A Linux version of Microsoft's Chromium-based Edge browser has long been in the works, with the Redmond company first teasing it at Build 2019 and officially announcing it later that year. However, it wasn't until October of last year that the Dev channel of the Edge Insider program debuted on Linux. Over six months later, it's now time for the Beta channel to make its way to Linux users, Microsoft announced today.
Since its Linux debut back in October, Edge has gained some new capabilities, including the ability to sign in with a Microsoft account and enable syncing across devices. The availability of Edge Beta for Linux lines up with last week's release of Edge 91 in the Beta channel, and it includes those improvements we've seen over the past few months.
It's been a long journey for Linux users so far, and given how long it's taken for the Beta channel to become available, there's no telling when a stable release will happen. Microsoft also doesn't offer the Canary channel of Edge - which gets updated on a daily basis at the expense of stability - for Linux. Either way, a Beta release should offer more stability than what we've had so far.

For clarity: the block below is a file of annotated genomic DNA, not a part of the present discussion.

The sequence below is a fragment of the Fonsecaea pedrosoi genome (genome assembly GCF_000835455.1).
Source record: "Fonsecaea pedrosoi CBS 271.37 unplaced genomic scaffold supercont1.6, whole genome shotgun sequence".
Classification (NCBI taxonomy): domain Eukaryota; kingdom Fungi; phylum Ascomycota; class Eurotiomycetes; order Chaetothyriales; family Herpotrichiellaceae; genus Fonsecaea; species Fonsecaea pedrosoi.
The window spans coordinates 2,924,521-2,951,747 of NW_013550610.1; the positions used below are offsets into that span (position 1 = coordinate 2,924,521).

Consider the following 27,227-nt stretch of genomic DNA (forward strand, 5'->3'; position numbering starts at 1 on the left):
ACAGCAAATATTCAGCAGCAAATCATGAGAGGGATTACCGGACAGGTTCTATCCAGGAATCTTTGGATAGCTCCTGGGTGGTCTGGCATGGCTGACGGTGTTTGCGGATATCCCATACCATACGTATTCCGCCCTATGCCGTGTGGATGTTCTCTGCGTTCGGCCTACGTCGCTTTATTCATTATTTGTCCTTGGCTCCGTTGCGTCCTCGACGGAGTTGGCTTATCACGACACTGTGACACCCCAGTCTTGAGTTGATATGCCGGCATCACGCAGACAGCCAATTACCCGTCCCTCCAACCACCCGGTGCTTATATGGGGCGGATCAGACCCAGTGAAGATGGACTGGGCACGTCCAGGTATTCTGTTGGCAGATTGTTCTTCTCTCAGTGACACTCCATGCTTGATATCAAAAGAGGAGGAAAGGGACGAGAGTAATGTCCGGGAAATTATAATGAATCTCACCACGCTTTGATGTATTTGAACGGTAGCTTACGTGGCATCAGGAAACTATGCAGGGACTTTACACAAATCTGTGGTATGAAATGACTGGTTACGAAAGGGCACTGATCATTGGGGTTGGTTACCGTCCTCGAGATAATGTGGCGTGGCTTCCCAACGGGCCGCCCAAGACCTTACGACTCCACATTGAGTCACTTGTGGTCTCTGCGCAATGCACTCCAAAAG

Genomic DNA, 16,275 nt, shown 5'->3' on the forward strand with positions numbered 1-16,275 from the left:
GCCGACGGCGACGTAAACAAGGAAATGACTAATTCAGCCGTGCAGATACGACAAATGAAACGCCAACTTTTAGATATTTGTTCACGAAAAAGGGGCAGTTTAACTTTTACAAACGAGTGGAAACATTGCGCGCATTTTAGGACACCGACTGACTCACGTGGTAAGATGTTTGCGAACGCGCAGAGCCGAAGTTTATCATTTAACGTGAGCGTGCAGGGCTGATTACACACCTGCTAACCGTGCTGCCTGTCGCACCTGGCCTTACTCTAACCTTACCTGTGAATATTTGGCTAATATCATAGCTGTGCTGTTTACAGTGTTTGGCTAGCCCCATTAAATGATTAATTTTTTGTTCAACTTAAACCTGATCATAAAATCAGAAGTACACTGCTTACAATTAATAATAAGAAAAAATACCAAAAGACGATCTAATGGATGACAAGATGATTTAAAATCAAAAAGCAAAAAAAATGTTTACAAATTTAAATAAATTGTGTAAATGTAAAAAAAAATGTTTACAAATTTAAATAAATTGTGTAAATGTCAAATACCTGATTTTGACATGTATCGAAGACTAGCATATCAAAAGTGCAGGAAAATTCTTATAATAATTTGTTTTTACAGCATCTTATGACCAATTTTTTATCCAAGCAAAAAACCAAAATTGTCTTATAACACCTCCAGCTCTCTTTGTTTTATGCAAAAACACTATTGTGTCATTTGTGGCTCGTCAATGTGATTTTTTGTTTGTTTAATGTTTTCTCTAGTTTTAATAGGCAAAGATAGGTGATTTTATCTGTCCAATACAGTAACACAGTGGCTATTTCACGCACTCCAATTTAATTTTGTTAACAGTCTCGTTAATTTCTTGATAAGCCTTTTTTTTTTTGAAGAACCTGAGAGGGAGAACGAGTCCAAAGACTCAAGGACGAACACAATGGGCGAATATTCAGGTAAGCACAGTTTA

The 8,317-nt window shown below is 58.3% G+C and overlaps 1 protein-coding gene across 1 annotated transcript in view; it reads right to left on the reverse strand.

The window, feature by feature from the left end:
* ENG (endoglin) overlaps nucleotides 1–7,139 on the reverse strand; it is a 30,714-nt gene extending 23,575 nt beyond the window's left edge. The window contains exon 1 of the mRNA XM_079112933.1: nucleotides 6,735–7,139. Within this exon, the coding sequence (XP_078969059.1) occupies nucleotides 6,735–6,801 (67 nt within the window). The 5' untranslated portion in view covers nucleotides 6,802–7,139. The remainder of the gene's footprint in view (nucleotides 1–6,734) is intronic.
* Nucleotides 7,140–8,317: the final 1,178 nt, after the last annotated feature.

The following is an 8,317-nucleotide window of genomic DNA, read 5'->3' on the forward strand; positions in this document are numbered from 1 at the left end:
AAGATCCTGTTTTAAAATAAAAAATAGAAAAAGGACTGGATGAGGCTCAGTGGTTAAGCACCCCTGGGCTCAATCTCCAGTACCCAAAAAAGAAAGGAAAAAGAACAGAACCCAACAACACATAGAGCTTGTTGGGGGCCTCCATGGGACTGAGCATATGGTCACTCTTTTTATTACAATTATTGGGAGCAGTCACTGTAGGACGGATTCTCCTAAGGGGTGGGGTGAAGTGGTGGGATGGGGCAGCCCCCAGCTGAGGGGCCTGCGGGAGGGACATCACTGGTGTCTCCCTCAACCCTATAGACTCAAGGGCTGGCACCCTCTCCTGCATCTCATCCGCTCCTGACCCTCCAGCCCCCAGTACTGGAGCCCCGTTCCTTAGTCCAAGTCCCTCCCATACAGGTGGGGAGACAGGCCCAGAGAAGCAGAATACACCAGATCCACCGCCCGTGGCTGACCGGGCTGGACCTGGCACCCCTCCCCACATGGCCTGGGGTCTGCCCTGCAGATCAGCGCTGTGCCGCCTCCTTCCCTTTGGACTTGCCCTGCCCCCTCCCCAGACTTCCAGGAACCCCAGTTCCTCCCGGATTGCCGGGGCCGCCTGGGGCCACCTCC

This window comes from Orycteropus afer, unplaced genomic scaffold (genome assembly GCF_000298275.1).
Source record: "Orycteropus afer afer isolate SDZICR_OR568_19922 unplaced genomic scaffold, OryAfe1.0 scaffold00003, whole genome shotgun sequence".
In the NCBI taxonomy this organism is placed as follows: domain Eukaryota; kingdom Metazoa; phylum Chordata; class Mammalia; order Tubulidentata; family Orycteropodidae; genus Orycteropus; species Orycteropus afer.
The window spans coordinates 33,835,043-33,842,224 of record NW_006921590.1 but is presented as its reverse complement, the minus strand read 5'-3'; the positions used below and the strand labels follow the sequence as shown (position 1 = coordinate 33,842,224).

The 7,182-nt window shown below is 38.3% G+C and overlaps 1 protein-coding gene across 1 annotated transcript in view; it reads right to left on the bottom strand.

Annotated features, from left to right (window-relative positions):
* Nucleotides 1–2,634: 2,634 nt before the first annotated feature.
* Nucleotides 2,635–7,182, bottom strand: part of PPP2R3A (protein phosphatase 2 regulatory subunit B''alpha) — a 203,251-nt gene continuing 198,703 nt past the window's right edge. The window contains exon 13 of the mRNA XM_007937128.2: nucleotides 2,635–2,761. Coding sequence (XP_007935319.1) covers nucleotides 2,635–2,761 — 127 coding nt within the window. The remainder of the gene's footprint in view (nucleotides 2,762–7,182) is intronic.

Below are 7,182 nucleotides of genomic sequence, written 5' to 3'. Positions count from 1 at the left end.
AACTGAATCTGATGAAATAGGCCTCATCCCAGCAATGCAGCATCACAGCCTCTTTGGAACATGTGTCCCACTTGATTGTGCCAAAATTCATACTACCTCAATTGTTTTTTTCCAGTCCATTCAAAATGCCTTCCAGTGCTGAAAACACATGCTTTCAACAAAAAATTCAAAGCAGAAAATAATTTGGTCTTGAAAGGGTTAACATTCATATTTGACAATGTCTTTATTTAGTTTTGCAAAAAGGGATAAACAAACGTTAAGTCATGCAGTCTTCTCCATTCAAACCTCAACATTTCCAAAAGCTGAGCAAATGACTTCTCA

Edge Beta for Linux is available as both a Debian/Ubuntu package and as an .rpm file for Fedora or openSUSE users. If you use the Windows Subsystem for Linux and you're a Windows Insider in the Dev channel, you can also try the Edge browser there, since Microsoft recently added support for Linux GUI apps in Windows 10.